Bermuda: Regularise Encroachments In Good Time

Last Updated: 21 June 2018
Article by Neil Molyneux
Most Read Contributor in Bermuda, November 2018

An encroachment is the movement of a boundary beyond its legally proper position.

Typically, it is a shock to many Bermudian homeowners that encroachments cannot always be satisfactorily corrected informally between neighbours.

Encroachments can occur, and require correcting, due to historically less accurate surveying devices, intentional or natural movement of a boundary feature, or because of a previous informal agreement between neighbours.

Frustratingly, encroachments are often overlooked until a vendor and purchaser have entered into a sale and purchase agreement. For this reason, professionals recommend that vendors have their lot staked out with a new lot plan produced prior to listing. That way, any encroachment discovered can be corrected, likely well before a sale is due to close.

If an encroachment is only discovered just prior to closing, there may be insufficient time to obtain a planning subdivision by the contractual closing date and the sale could fail, or be delayed by several weeks and possibly with a price reduction.

Should the encroachment be of a small area of little value, parties will often overlook the issue, possibly intending to rectify matters later. However, if the encroachment is for a larger area and perhaps involves a building, or right of way, it is important to formally rectify matters.

A formal subdivision planning consent issued by the Planning Department is required as informal agreements or transfers intended for 21 years or more are void under the Development and Planning Act 1974. This is important to note, as a property is typically a most valuable asset and the valuation is linked to a good and marketable title for a purchaser, or bank (when mortgage financing is involved).

A formal subdivision of land issued by planning is required in Bermuda in the following cases:

  • Subdividing an existing lot to create two or more smaller lots with a view to subsequently transferring ownership of the lots.
  • Formalising a boundary encroachment indefinitely.
  • Granting or releasing a right of way for 21 years or more (often called an easement).

Planning requirements are typically anticipated for subdivision of larger portions of land and approval is typically obtained in good time before any transfer or grant is required.

The focus of today's column is rectification of boundary encroachments.

The first step towards rectifying an encroachment is a formal boundary survey and preparation of a new deed plan, showing the subdivision particulars, by a qualified surveyor. Surveying fees will be incurred.

The new deed plan is then submitted to planning with a formal application, together with government fees. The application goes before the Development Applications Board and if approved is formally registered and signed off by Government.

Typically, the surveying/planning process takes two to four months, dependent on the level of complexity and the quantity of land involved.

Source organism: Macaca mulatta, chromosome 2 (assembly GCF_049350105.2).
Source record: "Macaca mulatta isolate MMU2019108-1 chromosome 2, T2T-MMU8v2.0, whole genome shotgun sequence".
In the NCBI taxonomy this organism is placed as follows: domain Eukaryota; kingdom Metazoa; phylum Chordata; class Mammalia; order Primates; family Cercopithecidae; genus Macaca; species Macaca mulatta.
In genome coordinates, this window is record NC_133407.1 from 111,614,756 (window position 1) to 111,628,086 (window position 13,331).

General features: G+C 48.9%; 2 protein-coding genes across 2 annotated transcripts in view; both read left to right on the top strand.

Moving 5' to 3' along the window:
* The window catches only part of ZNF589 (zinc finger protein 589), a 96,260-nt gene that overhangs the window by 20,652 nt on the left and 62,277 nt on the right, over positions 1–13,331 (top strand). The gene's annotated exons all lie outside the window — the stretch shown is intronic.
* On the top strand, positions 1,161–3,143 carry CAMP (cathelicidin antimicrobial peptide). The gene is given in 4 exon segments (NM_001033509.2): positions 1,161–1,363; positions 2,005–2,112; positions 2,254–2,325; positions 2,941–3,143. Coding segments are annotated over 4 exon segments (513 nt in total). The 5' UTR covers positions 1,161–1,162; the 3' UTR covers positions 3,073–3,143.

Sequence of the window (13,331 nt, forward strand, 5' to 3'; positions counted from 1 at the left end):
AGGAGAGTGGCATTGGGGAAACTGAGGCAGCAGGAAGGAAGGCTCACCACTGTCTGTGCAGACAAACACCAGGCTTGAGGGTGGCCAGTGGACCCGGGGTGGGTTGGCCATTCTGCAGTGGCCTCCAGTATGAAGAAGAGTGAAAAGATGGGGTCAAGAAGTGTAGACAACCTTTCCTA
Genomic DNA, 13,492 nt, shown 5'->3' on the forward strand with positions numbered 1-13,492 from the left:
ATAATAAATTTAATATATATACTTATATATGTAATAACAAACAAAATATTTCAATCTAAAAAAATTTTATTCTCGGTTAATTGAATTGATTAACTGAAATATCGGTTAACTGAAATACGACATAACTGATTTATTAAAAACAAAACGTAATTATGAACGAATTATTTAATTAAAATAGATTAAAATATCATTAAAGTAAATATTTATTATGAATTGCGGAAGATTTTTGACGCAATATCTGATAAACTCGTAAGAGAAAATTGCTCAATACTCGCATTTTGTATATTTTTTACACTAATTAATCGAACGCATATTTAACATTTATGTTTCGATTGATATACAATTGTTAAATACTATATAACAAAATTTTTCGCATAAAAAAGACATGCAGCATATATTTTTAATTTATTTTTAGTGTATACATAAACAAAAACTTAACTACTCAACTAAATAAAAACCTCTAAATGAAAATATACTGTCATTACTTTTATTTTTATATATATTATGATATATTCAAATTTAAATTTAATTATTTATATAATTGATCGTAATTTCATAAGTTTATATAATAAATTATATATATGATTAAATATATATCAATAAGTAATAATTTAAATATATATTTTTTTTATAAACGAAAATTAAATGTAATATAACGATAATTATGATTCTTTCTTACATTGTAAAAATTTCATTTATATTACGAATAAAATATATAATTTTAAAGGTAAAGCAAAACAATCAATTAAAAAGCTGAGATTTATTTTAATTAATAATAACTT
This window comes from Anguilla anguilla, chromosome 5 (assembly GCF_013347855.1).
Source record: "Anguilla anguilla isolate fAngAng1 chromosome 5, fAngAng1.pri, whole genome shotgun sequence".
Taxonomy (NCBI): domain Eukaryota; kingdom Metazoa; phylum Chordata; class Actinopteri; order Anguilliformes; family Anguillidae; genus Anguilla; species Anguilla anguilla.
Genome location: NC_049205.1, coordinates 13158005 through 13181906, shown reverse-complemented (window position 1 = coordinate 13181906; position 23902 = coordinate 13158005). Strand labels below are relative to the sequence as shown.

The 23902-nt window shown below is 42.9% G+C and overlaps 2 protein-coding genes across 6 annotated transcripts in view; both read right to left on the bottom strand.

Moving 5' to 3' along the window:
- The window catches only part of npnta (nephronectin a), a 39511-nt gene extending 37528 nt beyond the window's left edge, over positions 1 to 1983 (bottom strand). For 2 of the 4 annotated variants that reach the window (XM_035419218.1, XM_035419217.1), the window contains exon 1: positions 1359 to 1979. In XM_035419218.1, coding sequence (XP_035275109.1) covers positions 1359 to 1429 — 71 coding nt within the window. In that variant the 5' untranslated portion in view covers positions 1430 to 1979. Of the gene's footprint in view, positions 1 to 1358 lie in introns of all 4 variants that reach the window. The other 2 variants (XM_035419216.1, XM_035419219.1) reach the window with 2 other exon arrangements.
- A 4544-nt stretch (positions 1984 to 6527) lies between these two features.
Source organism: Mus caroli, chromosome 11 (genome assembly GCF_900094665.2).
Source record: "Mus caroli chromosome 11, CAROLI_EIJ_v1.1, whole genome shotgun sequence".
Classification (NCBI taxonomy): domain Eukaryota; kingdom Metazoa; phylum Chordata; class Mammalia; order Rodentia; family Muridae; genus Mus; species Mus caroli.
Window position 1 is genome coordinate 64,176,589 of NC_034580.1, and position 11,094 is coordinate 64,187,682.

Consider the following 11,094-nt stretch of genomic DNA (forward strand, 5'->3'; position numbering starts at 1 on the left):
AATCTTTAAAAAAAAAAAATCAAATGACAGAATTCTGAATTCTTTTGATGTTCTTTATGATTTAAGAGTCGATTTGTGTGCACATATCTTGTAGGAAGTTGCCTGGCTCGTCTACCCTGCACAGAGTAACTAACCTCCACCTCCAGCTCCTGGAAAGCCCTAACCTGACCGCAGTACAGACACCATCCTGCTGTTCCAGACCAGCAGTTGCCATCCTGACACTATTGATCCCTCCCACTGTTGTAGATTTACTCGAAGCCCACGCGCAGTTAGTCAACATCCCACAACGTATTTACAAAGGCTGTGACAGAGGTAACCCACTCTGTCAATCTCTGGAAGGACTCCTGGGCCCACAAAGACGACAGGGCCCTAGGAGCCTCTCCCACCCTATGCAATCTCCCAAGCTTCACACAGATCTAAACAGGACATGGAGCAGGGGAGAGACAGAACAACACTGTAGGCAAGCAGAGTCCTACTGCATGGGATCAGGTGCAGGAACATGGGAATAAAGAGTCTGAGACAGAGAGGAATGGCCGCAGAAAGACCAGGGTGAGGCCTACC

After subdivision planning consent is granted, the registered deed plan is used in the document transferring land or granting the easement. The encroachment is thus corrected and the property should be good and marketable, so restoring proper value and certainty.

Encroachments can be rectified without a planning subdivision, and with no risk of being void under the Act, if corrective arrangements are to last for less than 21 years. However, such arrangements may be unsatisfactory, as not being a permanent fix.

Docks are sometimes found to be encroaching on the Queen's bottom — the Bermuda seabed that is vested in the Crown, i.e. Bermuda Government. Furthermore, Proclamation GN 407 of 1996 establishes an exclusive economic zone for 200 nautical miles around Bermuda. The proclamation provides that rights exercisable over exclusive economic zone waters, seabed and subsoil, as well as natural resources, are vested in the Crown.

Over time, parts of the seabed have been sold or leased by Government to dock owners. Government policy is to no longer sell seabed; instead, a lease is offered (avoiding need for planning consent) in exchange for a one-time payment.

Additionally, some dock owners have acquired seabed ownership by adverse possession. It is possible to claim adverse possession of seabed, based on a dock having existed for a period of at least 60 years, without objection from Government. Such may be demonstrated, for example, by old photographs, by old plans or by affidavits. A successful adverse possession claim allows ownership of seabed, on which a dock is constructed, without payment to Government.

If purchasing waterfront property including a dock, it is wise to ensure that seabed ownership is regulated and the appropriate conveyance or lease from Government is included with the title deeds. If ownership is unregulated, ensure that the vendor is contracted to:

  • Obtain appropriate approval from Government prior to closing, or;
  • Allow for enough funds to be "held back" to cover the costs associated with a government application and the grant of a 21-year lease.

Conversely, a vendor's net proceeds can be reduced, by the not insignificant amount required, to regularise seabed encroachment.

The moral of the story is to check your boundaries, and ensure that any discovered encroachments are regularised, well before attempting to sell or mortgage your property.

First Published in The Royal Gazette, Legally Speaking, June 2018

The content of this article is intended to provide a general guide to the subject matter. Specialist advice should be sought about your specific circumstances.

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